Metrics for Evaluating Bank Stocks
- Banks come with their own specific issues, such as debt levels, a loan business, and reinvestment needs.
- Because banks have unique attributes, certain financial ratios provide useful insight, more so than other ratios. Common ratios to analyze banks include the price-to-earnings (P/E) ratio, the price-to-book (P/B) ratio, the efficiency ratio, the loan-to-deposit ratio, and capital ratios.
P/E and P/B Ratios
P/E ratios tend to be higher for banks that exhibit high expected growth, high payouts, and low risk. Similar tendency with P/B ratios.
- When utilizing ratios to compare banks, one has to compare banks of similar characteristics. Comparing a large investment bank to a savings and loan would not provide any insight as both are completely different types of entities with different goals, services, and customers.
The efficiency ratio is calculated as a bank's expenses (excluding interest expense) divided by the total revenue.
The main insight that the efficiency ratio provides is
- how well a bank utilizes its assets in generating revenue
- how well the bank's managers control their overhead (or "back office") expenses.
Efficiency ratios at 50% or below are considered ideal. If an efficiency ratio starts to go up, then it indicates that a bank's expenses are increasing in comparison to its revenues or that its revenues are decreasing in comparison to its expenses.
Loan-To-Deposit Ratio (or Credit-to-Deposit Ratio)
The loan-to-deposit ratio (LDR) is determined by comparing a bank's total loans to its total deposits.
The ratio indicates a bank's liquidity.
- If it is too high, the bank may be susceptible to a bank run due to rapid changes in its deposits, meaning it may not have enough funds to cover its requirements
- If the ratio is too low, it can indicate that a bank is not meeting its earning potential.
Capital Adequacy Ratio (CAR)
The capital adequacy ratio is calculated as a bank's capital divided by the risk-weighted assets. CAR are usually calculated for different types of capital (tier 1 capital, tier 2 capital) and are meant to assess a bank's vulnerability to sudden and unexpected increases in bad loans.
CAR is decided by central banks to prevent commercial banks from taking excess leverage.
Two types of capital are measured with CAR.
- Tier-1 capital allows bank to absorb a reasonable amount of loss without forcing the bank to cease its operations
- Tier 1 capital refers to the core capital held in a bank's reserves and is used to fund business activities for the bank's clients
- Under the Basel III accords, the value of a bank's Tier 1 capital must be larger than 6% of its risk-weighted assets.
- Tier-2 capital allows bank to sustain a loss if there's a liquidation
- Tier 2 capital is the second layer of capital that a bank must keep as part of its required reserves
- Tier 2 capital is subordinate to Tier 1 capital and is considered riskier as it is more difficult to calculate if a bank needs to liquidate it.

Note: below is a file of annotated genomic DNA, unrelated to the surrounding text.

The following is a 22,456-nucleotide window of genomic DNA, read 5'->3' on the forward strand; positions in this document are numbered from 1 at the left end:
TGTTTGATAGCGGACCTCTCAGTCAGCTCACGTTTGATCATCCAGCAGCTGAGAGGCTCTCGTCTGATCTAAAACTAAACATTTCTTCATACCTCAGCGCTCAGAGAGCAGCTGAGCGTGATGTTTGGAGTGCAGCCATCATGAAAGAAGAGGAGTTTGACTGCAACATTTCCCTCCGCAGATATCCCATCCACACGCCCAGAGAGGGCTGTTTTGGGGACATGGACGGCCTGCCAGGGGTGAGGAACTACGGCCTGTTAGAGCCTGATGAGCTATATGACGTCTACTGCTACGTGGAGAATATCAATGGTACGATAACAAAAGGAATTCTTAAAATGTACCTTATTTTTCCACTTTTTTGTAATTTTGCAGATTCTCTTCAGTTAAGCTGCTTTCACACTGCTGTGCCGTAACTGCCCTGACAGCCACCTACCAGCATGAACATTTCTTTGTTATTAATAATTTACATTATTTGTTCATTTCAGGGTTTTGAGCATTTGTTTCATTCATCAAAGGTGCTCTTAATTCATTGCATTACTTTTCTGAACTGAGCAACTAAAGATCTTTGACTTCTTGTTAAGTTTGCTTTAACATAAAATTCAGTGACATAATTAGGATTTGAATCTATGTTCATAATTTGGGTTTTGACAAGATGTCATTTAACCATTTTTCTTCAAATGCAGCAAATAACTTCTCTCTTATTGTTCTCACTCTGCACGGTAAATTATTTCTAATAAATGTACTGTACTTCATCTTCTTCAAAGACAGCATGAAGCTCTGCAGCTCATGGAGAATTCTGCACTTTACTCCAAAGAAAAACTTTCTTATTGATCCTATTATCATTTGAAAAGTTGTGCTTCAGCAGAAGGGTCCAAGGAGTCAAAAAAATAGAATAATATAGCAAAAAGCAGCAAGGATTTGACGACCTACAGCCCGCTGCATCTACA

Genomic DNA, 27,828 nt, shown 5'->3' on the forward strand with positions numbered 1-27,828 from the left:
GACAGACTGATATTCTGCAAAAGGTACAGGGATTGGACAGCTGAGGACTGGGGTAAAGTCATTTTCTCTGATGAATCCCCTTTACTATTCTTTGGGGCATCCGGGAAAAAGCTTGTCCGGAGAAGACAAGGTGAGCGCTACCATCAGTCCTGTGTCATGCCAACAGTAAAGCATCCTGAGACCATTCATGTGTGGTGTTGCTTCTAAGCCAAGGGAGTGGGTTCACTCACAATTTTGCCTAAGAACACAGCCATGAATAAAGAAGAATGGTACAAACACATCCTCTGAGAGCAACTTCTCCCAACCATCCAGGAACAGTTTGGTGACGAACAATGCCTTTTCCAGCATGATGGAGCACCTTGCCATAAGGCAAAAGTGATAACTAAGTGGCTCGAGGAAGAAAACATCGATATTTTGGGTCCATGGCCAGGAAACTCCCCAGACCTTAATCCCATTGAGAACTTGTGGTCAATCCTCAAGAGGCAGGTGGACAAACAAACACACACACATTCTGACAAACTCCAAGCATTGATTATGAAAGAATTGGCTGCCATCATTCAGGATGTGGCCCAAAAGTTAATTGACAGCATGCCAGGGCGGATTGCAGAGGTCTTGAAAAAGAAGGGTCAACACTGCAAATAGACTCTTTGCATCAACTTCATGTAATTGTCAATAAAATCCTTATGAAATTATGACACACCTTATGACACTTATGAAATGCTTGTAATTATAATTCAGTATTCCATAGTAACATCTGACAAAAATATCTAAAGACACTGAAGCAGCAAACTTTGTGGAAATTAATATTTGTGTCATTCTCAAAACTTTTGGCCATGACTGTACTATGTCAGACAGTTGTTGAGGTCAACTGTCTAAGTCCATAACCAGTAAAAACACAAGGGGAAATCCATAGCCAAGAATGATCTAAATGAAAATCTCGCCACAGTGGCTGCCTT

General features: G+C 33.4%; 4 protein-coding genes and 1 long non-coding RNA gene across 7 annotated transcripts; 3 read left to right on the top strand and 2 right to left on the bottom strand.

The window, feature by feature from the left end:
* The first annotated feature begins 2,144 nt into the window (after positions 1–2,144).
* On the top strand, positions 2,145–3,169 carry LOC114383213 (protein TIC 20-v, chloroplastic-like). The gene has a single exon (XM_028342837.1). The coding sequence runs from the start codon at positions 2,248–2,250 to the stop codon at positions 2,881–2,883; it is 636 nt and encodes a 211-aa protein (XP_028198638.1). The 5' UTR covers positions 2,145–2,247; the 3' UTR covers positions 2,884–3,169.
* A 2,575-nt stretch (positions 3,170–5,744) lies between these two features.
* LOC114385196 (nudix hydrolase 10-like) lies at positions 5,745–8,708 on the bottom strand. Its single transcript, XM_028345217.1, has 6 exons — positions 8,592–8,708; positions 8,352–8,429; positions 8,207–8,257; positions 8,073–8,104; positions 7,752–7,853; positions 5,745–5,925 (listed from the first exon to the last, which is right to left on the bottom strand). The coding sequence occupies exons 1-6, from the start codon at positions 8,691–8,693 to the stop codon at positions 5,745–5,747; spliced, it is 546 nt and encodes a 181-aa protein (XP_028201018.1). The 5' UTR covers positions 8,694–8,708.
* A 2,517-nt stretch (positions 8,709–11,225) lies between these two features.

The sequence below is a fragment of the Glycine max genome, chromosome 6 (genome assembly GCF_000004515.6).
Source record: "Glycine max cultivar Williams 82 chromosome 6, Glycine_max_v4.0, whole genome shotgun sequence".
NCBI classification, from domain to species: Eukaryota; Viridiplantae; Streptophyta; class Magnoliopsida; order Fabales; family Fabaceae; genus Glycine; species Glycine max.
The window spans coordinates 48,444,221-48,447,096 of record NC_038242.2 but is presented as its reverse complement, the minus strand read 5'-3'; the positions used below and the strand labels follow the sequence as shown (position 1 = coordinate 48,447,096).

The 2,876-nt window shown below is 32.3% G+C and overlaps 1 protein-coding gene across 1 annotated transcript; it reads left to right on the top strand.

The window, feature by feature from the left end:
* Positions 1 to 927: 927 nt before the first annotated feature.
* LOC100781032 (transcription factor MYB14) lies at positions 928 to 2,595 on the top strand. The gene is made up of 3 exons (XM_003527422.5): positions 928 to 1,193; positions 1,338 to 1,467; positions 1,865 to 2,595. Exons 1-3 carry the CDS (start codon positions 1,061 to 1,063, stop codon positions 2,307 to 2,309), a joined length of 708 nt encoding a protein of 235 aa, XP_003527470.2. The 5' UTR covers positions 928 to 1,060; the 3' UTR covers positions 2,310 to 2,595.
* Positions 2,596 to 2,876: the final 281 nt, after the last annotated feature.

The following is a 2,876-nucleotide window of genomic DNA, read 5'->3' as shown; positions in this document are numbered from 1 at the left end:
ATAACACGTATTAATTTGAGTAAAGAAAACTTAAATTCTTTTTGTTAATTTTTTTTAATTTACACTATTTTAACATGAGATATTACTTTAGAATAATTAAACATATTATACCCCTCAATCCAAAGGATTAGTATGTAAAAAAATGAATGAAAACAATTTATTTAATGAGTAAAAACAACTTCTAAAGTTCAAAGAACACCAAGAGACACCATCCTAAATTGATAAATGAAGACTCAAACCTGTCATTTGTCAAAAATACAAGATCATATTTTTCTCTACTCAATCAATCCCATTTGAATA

Net Interest Income
Net Interest Income (NII) is the difference between interest earned from a bank’s lending activities to its customers and the interest paid to account holders. This measure will give us a good idea about the principal business of the bank.
Net Interest Margin
Net Interest Margin (NIM) is calculated by dividing Net Interest Income to Interest bearing assets such as loans and advances. It is expressed in terms of percentage. This measure is be compared over the years to assess the business of the banks.
Return on Assets (ROA)
Return on Assets shows how profitable a bank is relative to its total assets. It also indicates how efficiently it is using its assets to generate earnings.
Return on Equity (ROE)
This ratio is used by the shareholders to measure their return on investment. ROE is calculated by dividing Net Profit by Net Worth (=Capital + Reserves & Surplus).
Total Advance is an important metric to look at because the bank’s primary earning comes from this asset.
Advances are loans given out to customers and hence it is considered as assets in the business and one of the key part of banking stock analysis. The rise in assets and rate of rising will tell us how the bank is growing its business.
Deposits form a major source of funds for the banks. Banks accept deposits in the form of term deposits, savings, and current accounts. Banks lend out of the deposits it receives. Hence, analyzing deposits numbers will tell us how comfortably the banks are able to acquire funds to lend.
CASA ratio of a bank is the ratio of deposits in current and savings accounts to total deposits. A higher CASA ratio is desired because banks give a low rate of interest in savings account (3-4%) deposits and no interest in current account deposits. A high CASA ratio indicates a lower cost of funds.
Example: CASA ratio is 43.48%. It means that ~43% of the total deposits are from current and savings accounts.
A loan asset becomes non-performing when it ceases to generate any income for the bank. Gross NPAs (non-performing assets) are the total loans classified by the banks as non-performing. Higher NPAs are adverse for the banks. This should be checked to determine the asset quality of the banks.